Helen (2008), the debut feature film from Dublin-born, UK-based filmmaking duo Desperate Optimists, had critics reaching for adjectives more usually associated with East European or South-East Asian than Anglo-Irish cinema: ‘haunting’, ‘enchanting’, ‘melancholic’, ‘mysterious’, ‘drifting’, ‘dreamlike’. The story of a lonely girl living in the care system (Helen) who takes on the role of a missing doppelgänger (Joy), first in a police reconstruction video and then into the lives of Joy’s parents and boyfriend, the film was both a lost-girls fairytale and a metaphysical meditation on identity, deeply embedded in social reality and yet magically ephemeral.
The film’s delicate sense of contingency arose from its process: not only was Helen made without any idea of getting theatrical distribution, but Joy (2008), the nine-minute short from which it grew, nearly didn’t get shot at all. Desperate Optimists’ short films have all been high-wire, low-budget gambles, filmed in one long take developed over the course of a single day with non-professional actors drawn from the local community. One rained-off day means a washed-out film, as Christine Molloy, half of the filmmaking partnership, remembers of Joy’s Birmingham shoot: “In the morning there were gales and rain – and you can’t use cranes in a high wind. Only 50 of about 150 people who’d been offered to act had turned up, and they began to leave. But in the afternoon it cleared up just enough…” The short went on to win Rotterdam’s Prix UIP.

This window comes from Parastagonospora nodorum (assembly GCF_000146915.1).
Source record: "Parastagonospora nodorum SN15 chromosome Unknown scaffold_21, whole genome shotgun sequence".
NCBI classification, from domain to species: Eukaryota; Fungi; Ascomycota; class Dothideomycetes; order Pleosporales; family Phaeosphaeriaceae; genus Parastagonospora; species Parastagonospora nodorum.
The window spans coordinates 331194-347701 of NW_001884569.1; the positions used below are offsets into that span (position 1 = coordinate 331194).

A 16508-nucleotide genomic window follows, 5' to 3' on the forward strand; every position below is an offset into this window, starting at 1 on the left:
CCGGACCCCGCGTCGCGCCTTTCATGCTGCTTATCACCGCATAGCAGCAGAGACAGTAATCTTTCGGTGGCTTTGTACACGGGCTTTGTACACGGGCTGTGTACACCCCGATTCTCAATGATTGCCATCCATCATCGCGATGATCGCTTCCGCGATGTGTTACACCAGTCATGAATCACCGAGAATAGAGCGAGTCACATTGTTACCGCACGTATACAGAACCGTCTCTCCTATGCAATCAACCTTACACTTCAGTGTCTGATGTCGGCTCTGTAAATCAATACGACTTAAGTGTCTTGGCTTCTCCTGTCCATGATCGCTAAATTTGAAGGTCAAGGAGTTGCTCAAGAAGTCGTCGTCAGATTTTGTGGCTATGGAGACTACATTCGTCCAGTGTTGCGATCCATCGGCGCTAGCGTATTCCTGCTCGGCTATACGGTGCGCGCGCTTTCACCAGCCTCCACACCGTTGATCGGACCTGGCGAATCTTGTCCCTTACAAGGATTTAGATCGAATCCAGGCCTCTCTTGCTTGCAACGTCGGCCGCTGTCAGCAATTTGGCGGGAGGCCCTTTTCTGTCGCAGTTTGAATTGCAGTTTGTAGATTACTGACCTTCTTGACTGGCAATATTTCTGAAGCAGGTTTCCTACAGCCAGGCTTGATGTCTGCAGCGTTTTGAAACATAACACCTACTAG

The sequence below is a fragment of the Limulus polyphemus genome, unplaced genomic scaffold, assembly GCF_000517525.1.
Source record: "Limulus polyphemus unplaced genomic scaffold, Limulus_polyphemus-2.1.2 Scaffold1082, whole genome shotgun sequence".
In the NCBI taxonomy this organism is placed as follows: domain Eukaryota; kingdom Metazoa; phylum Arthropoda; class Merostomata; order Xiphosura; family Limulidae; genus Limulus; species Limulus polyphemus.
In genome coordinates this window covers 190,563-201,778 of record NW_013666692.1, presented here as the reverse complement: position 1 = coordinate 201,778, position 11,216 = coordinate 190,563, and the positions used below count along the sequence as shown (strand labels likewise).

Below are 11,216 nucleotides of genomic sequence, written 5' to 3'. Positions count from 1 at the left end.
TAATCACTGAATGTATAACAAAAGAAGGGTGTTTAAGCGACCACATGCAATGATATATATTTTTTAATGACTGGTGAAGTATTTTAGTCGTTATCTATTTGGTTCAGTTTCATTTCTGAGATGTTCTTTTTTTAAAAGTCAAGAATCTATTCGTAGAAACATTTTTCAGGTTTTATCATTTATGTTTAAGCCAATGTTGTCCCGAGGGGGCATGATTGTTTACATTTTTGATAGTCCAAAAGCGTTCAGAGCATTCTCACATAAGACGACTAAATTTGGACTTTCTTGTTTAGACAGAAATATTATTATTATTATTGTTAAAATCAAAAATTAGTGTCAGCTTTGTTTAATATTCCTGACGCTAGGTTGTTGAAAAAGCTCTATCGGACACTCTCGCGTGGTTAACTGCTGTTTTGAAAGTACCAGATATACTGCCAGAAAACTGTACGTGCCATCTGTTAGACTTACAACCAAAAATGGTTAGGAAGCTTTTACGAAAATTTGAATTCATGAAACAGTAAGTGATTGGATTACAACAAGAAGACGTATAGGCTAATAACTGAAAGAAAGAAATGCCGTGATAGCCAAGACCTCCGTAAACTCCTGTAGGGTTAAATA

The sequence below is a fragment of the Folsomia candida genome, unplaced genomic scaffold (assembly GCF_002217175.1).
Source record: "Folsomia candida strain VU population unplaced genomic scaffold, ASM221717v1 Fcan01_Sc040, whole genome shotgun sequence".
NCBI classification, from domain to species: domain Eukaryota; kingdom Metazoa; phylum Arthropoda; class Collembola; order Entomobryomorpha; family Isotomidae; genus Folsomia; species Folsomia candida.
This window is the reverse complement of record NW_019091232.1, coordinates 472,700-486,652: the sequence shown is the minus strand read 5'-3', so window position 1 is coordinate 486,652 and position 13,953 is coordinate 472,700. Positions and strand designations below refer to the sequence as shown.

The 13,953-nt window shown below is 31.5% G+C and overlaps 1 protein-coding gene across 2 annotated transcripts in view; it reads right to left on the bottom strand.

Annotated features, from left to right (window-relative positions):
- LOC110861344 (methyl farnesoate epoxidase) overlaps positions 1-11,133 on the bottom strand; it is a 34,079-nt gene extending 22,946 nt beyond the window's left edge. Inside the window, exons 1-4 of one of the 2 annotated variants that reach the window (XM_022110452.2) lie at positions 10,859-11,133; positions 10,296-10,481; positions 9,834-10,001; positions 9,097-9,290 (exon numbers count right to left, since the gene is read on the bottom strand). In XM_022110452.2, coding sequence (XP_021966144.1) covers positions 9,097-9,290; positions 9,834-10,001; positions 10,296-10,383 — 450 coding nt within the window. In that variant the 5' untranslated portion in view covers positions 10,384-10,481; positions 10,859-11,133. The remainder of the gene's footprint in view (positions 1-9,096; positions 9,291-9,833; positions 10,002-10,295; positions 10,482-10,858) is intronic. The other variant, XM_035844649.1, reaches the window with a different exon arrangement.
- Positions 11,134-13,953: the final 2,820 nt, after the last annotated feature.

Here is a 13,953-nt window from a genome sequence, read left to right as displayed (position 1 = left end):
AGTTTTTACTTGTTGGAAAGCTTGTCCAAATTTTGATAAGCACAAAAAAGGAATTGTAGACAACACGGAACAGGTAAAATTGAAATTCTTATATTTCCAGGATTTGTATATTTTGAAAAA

While their process is a unique merging of community arts (with months spent developing relationships and stories) and vérité documentary, Desperate Optimists are also cinematic romantics. As Joe Lawlor, Desperate Optimists’ other half, notes, both critics and audiences “talked a lot about the colours in the film. What struck us was that people were responding to a traditional form of filmmaking, on 35mm CinemaScope. The people who get involved in our films know what cinema is. There’s a deep love of cinema in this country, but it’s not as wide as it used to be because access has been narrowed.”
Civic Life, which (courtesy of the Independent Cinema Office) will tour 15-20 independent cinemas in the UK this year, brings together six of their shorts and excerpts from two others (Town Hall and Daydream, commissioned by the Liverpool Culture Company for the city’s stint as European City of Culture). All were made by working with local funders and local community groups to create films that reflect local experiences – best exemplified by Town Hall, which turns a community meeting into a funny, moving film without generating a conventional narrative of conflict and resolution, and without the constraints of observational documentary.
Particular lights, voices, accents, bodies, architectures and resonances shape each film, yet subtle points of connection emerge. “Quite a lot of the places we’ve worked have been going through regeneration projects and new beginnings,” Molloy notes. The shorts document the ways in which communities take pride in public spaces such as leisure centres (Leisure Centre, 2005) and green spaces (Who Killed Brown Owl, 2004).
Yet the films hardly indulge in utopian “hopey-changey” politics: their optimism is open to the ways in which public space and community co-exist with anxiety (witness the young couple in Leisure Centre who worry about raising their child), anarchy (as befits a film process working with non-professional actors that often has to incorporate interested bystanders on the day), violence (Moore Street (2004), shot with members of a Dublin-based African production company, has a startling and clever moment that plays with audience expectations about a female protagonist walking through urban space at night), dissatisfaction (in the case of the Wong Kar-wai-like dreamers of Tiong Bahru) and grief.